There is little reason to panic over the electromagnetic field becoming unstable. In fact, that happens naturally during a cycle every half-million years or so. Some bad things happen during these events, but never a mass extinction or incineration. Scientifically speaking, this movie makes no frickin sense.

    The heroes decide to save the world from this non-issue by drilling into the center of the earth and kick-starting the core with five 200-megaton nuclear bombs. Um, right...

    It's estimated that the solid inner core rotates with the kinetic energy equivalent of 340 200-megaton bombs, and that the liquid outer core is roughly at 32,000 200-megaton bombs. Assuming that the earth could be kick started with these bombs, our heroes are at least 335 bombs short. To make matters worse, the earth's core is spinning in one direction, but try finding a nuclear bomb that will explode in one direction. Bomb explosions typically explode equally in all directions, so detonating them will do little more than cause temporary ripples in the core. You'll need torque to make the core spin, and a spherical explosion simply cannot create torque. You'll have to somehow focus the explosion in one direction, and I imagine that's physically impossible with nuclear weapons.


    The entire group then travels to some shack in the middle of the desert, where a technician shows the scientists what he's been working on. He first demonstrates a laser that can cut straight through rock. He's discovered a metal, called Unuptanium (don't care how you spell it,) that gets stronger when it heats up. Not only that, but it automatically converts the heat into electricity. I don't think I even need to explain how stupid that is, but they had to come up with some way to drill into the insanely hot core without their entire crew vaporizing. To the movie's credit, even the best science fiction movies often have to fabricate something physically impossible to continue their plots, so I won't count that against it...too much.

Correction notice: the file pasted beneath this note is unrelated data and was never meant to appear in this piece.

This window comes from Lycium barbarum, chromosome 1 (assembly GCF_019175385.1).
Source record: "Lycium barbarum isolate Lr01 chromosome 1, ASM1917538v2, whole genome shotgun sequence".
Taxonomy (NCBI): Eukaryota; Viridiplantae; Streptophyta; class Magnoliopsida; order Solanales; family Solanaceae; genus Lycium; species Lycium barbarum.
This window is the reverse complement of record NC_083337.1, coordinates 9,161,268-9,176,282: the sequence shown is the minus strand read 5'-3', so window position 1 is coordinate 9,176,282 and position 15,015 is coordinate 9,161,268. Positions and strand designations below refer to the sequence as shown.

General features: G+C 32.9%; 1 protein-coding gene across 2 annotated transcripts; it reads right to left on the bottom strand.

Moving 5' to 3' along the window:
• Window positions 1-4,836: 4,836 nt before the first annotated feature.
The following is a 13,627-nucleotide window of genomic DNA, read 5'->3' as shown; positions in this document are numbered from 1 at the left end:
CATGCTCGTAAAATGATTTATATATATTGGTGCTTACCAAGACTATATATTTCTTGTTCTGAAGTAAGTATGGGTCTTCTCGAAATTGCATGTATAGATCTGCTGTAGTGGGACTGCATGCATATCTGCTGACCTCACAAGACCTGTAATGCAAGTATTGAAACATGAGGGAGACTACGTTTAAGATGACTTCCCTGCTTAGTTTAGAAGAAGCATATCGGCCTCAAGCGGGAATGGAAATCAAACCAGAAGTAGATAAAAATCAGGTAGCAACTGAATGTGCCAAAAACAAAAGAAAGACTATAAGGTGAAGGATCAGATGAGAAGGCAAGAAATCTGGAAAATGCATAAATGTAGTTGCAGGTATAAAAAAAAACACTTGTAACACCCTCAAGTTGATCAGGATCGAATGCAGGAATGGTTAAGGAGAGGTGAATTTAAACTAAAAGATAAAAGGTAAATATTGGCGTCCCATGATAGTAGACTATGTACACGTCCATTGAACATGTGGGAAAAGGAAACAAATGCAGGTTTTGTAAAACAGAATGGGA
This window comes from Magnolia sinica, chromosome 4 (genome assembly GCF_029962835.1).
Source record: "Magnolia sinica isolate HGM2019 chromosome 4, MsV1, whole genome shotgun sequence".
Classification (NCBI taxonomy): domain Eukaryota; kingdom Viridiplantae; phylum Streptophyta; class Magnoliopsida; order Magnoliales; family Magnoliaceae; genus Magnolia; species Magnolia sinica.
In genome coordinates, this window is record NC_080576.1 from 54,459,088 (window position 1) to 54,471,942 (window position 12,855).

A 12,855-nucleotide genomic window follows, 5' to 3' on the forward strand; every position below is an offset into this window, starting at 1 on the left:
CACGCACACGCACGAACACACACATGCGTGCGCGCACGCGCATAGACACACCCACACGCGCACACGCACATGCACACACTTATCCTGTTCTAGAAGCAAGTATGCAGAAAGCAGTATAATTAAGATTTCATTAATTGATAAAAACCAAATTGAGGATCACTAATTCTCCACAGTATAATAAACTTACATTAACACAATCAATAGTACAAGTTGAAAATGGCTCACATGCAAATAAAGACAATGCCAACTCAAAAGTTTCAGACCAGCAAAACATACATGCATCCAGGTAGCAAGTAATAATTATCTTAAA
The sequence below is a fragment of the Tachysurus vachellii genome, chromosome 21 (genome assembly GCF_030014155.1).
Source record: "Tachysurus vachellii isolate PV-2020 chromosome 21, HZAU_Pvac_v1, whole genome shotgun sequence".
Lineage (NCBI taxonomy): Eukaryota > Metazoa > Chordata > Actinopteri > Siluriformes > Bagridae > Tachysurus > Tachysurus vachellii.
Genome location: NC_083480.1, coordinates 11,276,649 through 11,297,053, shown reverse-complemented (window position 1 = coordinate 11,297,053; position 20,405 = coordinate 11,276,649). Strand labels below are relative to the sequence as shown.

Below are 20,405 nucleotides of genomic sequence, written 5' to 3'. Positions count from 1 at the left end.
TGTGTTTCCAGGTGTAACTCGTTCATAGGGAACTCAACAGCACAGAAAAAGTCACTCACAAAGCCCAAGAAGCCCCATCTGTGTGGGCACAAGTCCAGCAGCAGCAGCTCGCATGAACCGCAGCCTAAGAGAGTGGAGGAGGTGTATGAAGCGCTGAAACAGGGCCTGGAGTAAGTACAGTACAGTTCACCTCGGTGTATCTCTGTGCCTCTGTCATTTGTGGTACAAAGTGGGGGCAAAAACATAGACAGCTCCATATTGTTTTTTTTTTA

The military decides to run with this drilling mission, and even hires a teenage hacker to, um...hack the planet. Basically they want him to make sure any information about the core and the electromagnetic field doesn't show up online. Surely there are other ways for the information to spread, so his job is kind of pointless.

    Anyway, they start building a drill machine with these materials. Keys also adds an amazing MRI vision system for the drill that can see through solid lead. The drill also has a communications device that can perfectly transmit messages through the earth. The technician explains that his drill machine will take 12 years to build, but somehow it's completed in 3 months just because the military forks mega-cash into the project.

    The drill is made into several compartments, and ends up looking like a windowless subway train. The weapons control compartment is in the back of the drilling machine. In case of a hull breach, the breached compartment is sealed off and ejected. If that's the case, why the frick is the weapons control in the back of the frickin drill? The second they have to eject a compartment, they've lost weapons control and the mission is a failure. Why not put the crew quarters compartment in the back - you know, the least important compartment? Also if there's any sort of hull breach, everyone will be killed by the ultra intense heat and pressure so quickly that the entire mission is finished anyway.

    There's a scene where Dr. Zimsky is explaining to the drill technician about the earth's outer core, and that nobody's exactly sure how pressurized it is. When pressed on the matter, Zimsky says,

    "It's all best guess. That's all science is, best guess." Um...no. Scientists tend to hold back from saying anything until they're very sure of what they're saying. They're almost always right because their so meticulous about everything they're studying. Science has very little to do with best guesses, unless they're states specifically as theories.